The DeLorean sports car of memory rushes me back through the decades. Back through the 2010s, through the 2000s, through the 1990s… all the way to June 1961.
John Kennedy is president. Fashionable people are wearing hats. IBM is preparing to release its first Selectric typewriter.
I’m a trainee at the insurance agency my dad, Jim Blake, is managing for a major life insurance company.
The Way Becoming an Agent Was
In June 1961, I was age 18, and I had just finished my sophomore year at Rockhurst College (now Rockhurst University) in Kansas City, Missouri. Back then, all I could think about was becoming a successful provider of insurance products and services, for existing office leads customers and, hopefully, new clients of my own. Of course, I was clueless about the what, the when, and the how of how I was going to accomplish this feat.
In the mornings, at the agency, I took a correspondence study course to learn the insurance business. In the afternoons and evenings, I went on calls and appointments with the top agent, Thomas V. Lynch. Tom Lynch was, and is, a master salesman, very smart, and a real professional. Although he and his family now live in Minneapolis, we are still very close friends and confidants to this day. Tom became known as one of the most able estate planners in the country.
Here are two concepts I learned that summer.
The first concept was the value of building a clientele.
(Related: Renewals, Renewals, Renewals)
I learned this by seeing how Tom interacted with his clients. Tom was very important to them. He showed how important an Insurance Agent could be to families and businesses. An Insurance Agent can provide the client with a real piece of property, which pays a set amount of dollars at the death of a family’s breadwinner, or at the death of a key person at a business. What a truly remarkable asset for protecting families and businesses.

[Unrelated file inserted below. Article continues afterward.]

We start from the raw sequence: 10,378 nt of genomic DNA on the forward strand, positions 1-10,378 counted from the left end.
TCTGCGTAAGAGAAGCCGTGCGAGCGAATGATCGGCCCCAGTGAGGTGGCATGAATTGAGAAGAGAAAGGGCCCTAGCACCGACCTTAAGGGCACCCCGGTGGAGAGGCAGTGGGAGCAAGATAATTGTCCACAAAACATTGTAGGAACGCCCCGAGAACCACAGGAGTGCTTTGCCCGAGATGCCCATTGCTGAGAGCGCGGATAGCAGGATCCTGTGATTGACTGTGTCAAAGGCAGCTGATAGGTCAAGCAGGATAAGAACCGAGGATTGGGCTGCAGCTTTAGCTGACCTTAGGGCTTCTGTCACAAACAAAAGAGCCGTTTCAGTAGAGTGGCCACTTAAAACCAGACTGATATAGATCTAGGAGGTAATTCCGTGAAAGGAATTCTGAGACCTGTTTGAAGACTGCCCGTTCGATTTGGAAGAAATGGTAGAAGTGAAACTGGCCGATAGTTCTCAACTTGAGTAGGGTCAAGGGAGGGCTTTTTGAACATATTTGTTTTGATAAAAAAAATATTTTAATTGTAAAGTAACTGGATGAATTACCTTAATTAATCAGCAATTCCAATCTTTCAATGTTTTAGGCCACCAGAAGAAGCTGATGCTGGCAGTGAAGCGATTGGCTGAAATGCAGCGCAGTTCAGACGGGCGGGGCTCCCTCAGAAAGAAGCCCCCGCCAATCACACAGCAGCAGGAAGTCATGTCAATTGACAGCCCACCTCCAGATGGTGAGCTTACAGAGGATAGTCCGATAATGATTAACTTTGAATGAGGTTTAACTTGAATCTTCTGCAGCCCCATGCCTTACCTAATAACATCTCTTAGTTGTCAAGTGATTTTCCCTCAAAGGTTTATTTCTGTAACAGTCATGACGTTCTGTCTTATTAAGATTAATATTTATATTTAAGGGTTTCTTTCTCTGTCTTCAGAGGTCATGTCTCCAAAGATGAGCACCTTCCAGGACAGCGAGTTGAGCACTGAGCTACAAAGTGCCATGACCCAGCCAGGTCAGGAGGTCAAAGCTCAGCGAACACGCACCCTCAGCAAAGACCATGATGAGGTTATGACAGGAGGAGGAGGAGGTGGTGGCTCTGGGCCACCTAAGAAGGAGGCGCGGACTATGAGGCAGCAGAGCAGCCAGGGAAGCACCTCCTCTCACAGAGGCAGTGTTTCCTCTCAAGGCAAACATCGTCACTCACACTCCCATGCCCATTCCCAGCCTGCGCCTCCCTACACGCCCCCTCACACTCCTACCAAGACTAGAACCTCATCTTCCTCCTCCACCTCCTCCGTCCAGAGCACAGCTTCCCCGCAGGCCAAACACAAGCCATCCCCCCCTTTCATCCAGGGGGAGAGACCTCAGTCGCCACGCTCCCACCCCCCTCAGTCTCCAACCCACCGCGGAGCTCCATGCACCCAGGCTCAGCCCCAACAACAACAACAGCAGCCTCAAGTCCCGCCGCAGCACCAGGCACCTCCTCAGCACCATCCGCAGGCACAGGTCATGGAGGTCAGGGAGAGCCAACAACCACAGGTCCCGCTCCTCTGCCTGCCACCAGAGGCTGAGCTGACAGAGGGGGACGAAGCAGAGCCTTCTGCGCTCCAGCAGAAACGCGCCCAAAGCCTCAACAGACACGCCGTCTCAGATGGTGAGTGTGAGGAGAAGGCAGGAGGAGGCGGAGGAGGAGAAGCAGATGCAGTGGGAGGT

Although, the insured clients would be deceased, if they were still alive, they would have been proud to know they had made these strong arrangements for protecting their families and businesses.
Providing this fine insurance product and the service that goes along with it affected me in such a positive way. It’s one of the reasons I’ve been in this business my whole adult life.
The second concept that caught my attention was the value of renewal commissions.
My dad literally sold me on the idea that renewal commissions were the most important part of my compensation as an Insurance Agent. This was the sizzle for me, because renewals were (yes! I used the past tense ‘linking verb’ were) truly such a unique component in our compensation program back then. We had such a diamond, so I thought!
Renewal commissions alone set us apart from every other industry in the land. In my view, this component alone is the medicine our industry needs to attract and build a strong insurance producer work force. A LIMRA study said that our industry’s agent retention rate is 11% after four years.
Another Ride in the DeLorean Time Machine
The Summer had ended, and I was ready to return home to the current time.
However, the DeLorean was balky, and it rolled me back to 1926 — the year my father began his career as an Insurance Agent.
He, too, started at his age of 18, after living for five years in an orphanage in St. Mary’s, Kansas, that was run by the Jesuit priests.
The DeLorean kept going and rolled me back to March 28, 1895, when my grandfather, Daniel J. Blake, began his insurance career.
Then the DeLorean accelerated to 1698, when the first life insurance company was founded in England. Whew!
Then I found the time direction knob and returned to 2020.
Looking Back From 2020
Here’s what I learned from traveling back in time.
Early on, I was in The Insurance Business.
For the past 30 years, there has been pressure for me to say that I’m in the Insurance & Financial Services Business, or just The Financial Services Business.
I, myself, am in the Insurance and Life Planning Business.
Now that I’ve returned to 2020, I’m grateful to be back home, doing good-to-great and wonderful work developing relationships with my existing clientele and along with new clients just like my dad discussed with me many, many years ago.
The revenue from my retainer relationships with my clients sure looks just like the renewal commissions my dad sold me on as my compensation program back in 1961. Thanks, Dad!
Bud Blake is the owner of Blake and Associates, an insurance agency in Leawood, Kansas. He has owned the agency for more than 40 years and trained dozens of agents.